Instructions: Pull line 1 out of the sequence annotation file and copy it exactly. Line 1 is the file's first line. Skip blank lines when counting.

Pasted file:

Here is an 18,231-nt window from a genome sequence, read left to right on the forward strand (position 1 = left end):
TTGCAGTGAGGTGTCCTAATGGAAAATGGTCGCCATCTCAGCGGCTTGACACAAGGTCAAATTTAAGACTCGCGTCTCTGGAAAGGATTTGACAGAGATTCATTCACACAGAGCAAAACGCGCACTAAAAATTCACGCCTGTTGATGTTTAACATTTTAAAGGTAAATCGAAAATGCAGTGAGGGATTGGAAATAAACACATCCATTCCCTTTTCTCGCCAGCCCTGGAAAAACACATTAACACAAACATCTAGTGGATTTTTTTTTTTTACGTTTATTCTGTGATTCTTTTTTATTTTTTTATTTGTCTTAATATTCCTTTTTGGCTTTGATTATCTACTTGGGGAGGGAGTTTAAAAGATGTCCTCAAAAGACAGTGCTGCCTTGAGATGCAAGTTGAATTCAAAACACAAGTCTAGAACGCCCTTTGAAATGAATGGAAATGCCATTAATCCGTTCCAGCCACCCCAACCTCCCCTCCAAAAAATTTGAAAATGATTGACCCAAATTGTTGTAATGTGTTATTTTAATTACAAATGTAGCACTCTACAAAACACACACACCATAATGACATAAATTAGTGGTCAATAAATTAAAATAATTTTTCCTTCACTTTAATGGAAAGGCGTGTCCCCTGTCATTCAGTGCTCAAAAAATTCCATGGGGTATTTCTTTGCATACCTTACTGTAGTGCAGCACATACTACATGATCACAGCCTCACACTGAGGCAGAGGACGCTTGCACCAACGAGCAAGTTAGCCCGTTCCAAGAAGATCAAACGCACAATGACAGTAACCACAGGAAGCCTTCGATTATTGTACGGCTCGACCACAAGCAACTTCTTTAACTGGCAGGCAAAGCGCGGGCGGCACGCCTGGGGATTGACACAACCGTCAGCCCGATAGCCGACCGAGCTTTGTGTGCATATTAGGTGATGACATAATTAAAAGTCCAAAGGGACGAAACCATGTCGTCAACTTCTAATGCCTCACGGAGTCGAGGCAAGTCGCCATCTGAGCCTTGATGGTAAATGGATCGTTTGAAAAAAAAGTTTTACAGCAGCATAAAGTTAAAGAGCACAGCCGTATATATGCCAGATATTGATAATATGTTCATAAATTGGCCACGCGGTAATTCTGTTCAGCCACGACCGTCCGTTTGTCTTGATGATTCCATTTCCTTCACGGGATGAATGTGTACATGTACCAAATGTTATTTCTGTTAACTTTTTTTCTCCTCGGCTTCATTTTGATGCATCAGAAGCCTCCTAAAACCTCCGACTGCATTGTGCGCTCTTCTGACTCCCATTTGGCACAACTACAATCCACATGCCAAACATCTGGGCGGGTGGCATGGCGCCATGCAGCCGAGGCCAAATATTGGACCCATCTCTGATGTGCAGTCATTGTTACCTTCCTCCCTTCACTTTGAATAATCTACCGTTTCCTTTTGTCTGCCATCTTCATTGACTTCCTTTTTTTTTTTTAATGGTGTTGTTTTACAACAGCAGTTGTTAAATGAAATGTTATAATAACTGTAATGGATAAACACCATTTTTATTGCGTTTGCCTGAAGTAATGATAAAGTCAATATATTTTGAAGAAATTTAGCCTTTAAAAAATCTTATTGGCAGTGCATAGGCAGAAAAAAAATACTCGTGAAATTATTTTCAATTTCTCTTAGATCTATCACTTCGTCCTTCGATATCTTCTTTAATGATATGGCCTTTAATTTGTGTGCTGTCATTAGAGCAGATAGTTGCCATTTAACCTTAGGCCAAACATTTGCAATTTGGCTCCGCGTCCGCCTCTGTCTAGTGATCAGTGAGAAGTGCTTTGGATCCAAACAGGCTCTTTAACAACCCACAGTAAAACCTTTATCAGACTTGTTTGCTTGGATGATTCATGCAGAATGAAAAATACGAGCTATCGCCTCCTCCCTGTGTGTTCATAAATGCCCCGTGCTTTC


Here is an 18,231-nt window from a genome sequence, read left to right on the forward strand (position 1 = left end):